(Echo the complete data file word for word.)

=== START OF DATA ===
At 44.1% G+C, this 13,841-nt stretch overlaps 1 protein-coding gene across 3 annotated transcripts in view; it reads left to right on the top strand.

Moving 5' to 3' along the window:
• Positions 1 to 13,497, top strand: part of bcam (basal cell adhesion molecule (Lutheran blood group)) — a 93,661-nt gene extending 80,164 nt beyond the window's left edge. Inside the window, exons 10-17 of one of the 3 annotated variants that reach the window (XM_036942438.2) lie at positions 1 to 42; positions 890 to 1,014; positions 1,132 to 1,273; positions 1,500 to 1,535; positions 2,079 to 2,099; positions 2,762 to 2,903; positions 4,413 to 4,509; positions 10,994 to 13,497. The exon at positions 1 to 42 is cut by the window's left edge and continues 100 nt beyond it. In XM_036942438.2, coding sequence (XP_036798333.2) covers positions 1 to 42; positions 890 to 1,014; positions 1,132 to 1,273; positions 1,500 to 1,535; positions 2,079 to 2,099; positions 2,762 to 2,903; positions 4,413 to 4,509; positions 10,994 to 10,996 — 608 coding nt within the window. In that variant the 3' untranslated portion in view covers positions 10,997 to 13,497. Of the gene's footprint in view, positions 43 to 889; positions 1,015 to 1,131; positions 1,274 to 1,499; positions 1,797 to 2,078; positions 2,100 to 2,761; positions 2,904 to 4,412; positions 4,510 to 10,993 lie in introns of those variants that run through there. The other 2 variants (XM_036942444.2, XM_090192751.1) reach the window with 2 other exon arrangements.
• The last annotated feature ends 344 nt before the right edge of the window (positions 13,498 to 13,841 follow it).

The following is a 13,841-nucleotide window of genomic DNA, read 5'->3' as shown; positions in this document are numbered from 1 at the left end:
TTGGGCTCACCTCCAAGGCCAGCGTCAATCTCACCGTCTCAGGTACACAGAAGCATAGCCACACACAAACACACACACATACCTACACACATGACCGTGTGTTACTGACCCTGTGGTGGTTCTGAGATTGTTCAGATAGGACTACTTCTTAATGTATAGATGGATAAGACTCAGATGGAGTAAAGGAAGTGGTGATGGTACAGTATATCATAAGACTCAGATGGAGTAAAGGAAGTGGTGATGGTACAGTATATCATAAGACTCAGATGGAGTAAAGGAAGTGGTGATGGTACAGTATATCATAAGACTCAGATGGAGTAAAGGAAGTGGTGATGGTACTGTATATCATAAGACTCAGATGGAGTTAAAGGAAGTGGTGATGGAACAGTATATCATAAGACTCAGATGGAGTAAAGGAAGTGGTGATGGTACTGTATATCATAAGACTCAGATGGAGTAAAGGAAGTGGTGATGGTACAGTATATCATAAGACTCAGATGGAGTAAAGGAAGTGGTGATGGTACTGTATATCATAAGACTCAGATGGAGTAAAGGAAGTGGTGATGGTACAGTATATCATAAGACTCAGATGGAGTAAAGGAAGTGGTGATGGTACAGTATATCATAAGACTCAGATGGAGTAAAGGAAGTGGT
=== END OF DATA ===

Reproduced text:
At 44.1% G+C, this 13,841-nt stretch overlaps 1 protein-coding gene across 3 annotated transcripts in view; it reads left to right on the top strand.

Moving 5' to 3' along the window:
• Positions 1 to 13,497, top strand: part of bcam (basal cell adhesion molecule (Lutheran blood group)) — a 93,661-nt gene extending 80,164 nt beyond the window's left edge. Inside the window, exons 10-17 of one of the 3 annotated variants that reach the window (XM_036942438.2) lie at positions 1 to 42; positions 890 to 1,014; positions 1,132 to 1,273; positions 1,500 to 1,535; positions 2,079 to 2,099; positions 2,762 to 2,903; positions 4,413 to 4,509; positions 10,994 to 13,497. The exon at positions 1 to 42 is cut by the window's left edge and continues 100 nt beyond it. In XM_036942438.2, coding sequence (XP_036798333.2) covers positions 1 to 42; positions 890 to 1,014; positions 1,132 to 1,273; positions 1,500 to 1,535; positions 2,079 to 2,099; positions 2,762 to 2,903; positions 4,413 to 4,509; positions 10,994 to 10,996 — 608 coding nt within the window. In that variant the 3' untranslated portion in view covers positions 10,997 to 13,497. Of the gene's footprint in view, positions 43 to 889; positions 1,015 to 1,131; positions 1,274 to 1,499; positions 1,797 to 2,078; positions 2,100 to 2,761; positions 2,904 to 4,412; positions 4,510 to 10,993 lie in introns of those variants that run through there. The other 2 variants (XM_036942444.2, XM_090192751.1) reach the window with 2 other exon arrangements.
• The last annotated feature ends 344 nt before the right edge of the window (positions 13,498 to 13,841 follow it).

The following is a 13,841-nucleotide window of genomic DNA, read 5'->3' as shown; positions in this document are numbered from 1 at the left end:
TTGGGCTCACCTCCAAGGCCAGCGTCAATCTCACCGTCTCAGGTACACAGAAGCATAGCCACACACAAACACACACACATACCTACACACATGACCGTGTGTTACTGACCCTGTGGTGGTTCTGAGATTGTTCAGATAGGACTACTTCTTAATGTATAGATGGATAAGACTCAGATGGAGTAAAGGAAGTGGTGATGGTACAGTATATCATAAGACTCAGATGGAGTAAAGGAAGTGGTGATGGTACAGTATATCATAAGACTCAGATGGAGTAAAGGAAGTGGTGATGGTACAGTATATCATAAGACTCAGATGGAGTAAAGGAAGTGGTGATGGTACTGTATATCATAAGACTCAGATGGAGTTAAAGGAAGTGGTGATGGAACAGTATATCATAAGACTCAGATGGAGTAAAGGAAGTGGTGATGGTACTGTATATCATAAGACTCAGATGGAGTAAAGGAAGTGGTGATGGTACAGTATATCATAAGACTCAGATGGAGTAAAGGAAGTGGTGATGGTACTGTATATCATAAGACTCAGATGGAGTAAAGGAAGTGGTGATGGTACAGTATATCATAAGACTCAGATGGAGTAAAGGAAGTGGTGATGGTACAGTATATCATAAGACTCAGATGGAGTAAAGGAAGTGGT